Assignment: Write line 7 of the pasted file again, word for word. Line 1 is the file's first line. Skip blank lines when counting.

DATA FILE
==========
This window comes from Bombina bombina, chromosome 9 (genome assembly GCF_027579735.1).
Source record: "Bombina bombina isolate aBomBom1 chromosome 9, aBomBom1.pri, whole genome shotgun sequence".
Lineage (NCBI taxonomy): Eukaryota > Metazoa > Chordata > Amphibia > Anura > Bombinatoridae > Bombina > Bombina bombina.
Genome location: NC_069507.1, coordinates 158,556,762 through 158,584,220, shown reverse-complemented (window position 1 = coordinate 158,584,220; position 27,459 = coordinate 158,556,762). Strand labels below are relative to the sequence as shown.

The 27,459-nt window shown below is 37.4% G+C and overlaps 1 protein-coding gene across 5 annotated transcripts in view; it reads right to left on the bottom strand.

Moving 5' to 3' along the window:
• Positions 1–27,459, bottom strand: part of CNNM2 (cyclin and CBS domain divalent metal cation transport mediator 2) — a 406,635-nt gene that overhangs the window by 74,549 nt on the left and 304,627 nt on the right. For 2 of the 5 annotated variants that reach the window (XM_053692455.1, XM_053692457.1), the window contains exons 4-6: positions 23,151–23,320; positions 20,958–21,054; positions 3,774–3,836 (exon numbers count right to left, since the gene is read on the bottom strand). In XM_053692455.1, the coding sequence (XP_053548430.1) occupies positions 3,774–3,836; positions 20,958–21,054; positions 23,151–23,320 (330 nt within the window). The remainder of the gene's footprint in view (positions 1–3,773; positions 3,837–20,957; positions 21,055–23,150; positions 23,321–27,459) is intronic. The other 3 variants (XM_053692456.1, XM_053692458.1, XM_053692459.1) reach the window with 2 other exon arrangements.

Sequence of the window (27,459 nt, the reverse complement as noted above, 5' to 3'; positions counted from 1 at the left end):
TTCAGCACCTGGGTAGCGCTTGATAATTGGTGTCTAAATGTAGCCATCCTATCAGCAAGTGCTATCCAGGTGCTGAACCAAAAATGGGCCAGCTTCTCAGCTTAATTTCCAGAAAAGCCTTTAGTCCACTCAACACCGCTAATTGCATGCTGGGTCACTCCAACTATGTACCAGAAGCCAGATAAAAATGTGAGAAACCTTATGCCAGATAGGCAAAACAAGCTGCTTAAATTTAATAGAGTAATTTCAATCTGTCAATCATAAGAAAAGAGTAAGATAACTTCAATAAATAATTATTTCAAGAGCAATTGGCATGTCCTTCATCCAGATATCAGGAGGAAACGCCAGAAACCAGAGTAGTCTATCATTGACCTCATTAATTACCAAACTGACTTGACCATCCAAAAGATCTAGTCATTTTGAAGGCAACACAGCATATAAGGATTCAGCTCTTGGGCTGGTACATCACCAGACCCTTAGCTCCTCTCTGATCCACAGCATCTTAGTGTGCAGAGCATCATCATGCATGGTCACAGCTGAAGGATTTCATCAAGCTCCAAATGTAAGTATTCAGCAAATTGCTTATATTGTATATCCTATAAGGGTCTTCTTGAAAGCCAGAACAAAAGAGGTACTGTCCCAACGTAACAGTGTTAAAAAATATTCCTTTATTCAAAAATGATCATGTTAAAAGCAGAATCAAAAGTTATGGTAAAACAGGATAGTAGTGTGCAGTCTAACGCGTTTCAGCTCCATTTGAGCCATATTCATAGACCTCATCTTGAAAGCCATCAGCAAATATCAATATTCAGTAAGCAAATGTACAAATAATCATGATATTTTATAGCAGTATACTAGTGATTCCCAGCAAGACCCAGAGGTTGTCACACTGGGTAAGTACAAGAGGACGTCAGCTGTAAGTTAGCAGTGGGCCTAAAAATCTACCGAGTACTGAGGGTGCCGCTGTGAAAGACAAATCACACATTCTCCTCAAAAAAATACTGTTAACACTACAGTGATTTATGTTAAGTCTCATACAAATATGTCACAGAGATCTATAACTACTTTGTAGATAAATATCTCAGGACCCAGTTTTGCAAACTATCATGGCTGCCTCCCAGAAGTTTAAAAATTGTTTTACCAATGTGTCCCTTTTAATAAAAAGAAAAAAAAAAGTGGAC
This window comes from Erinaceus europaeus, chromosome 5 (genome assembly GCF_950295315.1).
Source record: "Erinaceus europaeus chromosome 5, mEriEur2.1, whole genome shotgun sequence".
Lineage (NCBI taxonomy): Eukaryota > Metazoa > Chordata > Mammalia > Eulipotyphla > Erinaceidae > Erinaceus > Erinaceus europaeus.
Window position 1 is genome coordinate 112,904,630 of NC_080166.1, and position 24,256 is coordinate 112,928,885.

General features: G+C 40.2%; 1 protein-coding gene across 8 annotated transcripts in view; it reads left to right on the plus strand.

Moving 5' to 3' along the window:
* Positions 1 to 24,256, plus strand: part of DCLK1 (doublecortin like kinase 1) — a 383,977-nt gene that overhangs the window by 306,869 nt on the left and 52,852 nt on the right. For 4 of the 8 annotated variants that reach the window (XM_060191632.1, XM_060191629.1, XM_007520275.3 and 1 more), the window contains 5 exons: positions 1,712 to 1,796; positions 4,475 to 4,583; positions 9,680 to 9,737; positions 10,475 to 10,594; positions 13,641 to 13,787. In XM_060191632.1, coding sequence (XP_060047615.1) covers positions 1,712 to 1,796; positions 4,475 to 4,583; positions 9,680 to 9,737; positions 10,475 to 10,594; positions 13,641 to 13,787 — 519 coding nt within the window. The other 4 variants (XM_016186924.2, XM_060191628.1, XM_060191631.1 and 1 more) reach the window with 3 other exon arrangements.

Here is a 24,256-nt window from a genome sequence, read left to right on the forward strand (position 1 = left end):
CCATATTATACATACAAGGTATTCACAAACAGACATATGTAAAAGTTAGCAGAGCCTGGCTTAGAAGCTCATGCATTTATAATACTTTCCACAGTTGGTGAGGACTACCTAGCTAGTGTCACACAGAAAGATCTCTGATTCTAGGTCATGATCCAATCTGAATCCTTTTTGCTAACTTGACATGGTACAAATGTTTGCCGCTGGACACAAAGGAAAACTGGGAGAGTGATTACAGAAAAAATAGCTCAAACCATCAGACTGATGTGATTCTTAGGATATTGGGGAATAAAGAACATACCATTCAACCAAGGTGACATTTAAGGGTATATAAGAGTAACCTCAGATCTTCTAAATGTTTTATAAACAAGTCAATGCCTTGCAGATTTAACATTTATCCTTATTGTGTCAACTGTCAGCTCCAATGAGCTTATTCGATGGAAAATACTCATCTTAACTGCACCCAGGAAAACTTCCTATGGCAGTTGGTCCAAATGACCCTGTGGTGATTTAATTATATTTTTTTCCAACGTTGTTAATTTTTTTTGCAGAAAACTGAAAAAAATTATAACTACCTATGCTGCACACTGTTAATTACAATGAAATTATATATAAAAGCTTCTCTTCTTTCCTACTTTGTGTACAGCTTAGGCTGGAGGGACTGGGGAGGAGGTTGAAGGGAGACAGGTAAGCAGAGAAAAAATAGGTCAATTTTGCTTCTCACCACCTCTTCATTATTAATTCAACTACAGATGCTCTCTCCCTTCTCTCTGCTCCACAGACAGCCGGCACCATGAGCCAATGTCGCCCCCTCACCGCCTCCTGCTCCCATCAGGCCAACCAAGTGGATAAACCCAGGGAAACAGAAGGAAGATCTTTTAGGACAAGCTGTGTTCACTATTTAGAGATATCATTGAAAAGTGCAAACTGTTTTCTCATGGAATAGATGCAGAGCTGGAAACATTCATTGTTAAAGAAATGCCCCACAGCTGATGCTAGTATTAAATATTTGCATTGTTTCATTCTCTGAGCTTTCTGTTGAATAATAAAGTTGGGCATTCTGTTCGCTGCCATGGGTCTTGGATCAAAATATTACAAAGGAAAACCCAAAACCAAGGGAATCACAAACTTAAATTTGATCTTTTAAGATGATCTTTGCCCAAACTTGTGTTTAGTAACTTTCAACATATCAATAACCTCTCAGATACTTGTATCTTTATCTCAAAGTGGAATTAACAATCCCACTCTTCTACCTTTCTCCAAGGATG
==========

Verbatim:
• Positions 1–27,459, bottom strand: part of CNNM2 (cyclin and CBS domain divalent metal cation transport mediator 2) — a 406,635-nt gene that overhangs the window by 74,549 nt on the left and 304,627 nt on the right. For 2 of the 5 annotated variants that reach the window (XM_053692455.1, XM_053692457.1), the window contains exons 4-6: positions 23,151–23,320; positions 20,958–21,054; positions 3,774–3,836 (exon numbers count right to left, since the gene is read on the bottom strand). In XM_053692455.1, the coding sequence (XP_053548430.1) occupies positions 3,774–3,836; positions 20,958–21,054; positions 23,151–23,320 (330 nt within the window). The remainder of the gene's footprint in view (positions 1–3,773; positions 3,837–20,957; positions 21,055–23,150; positions 23,321–27,459) is intronic. The other 3 variants (XM_053692456.1, XM_053692458.1, XM_053692459.1) reach the window with 2 other exon arrangements.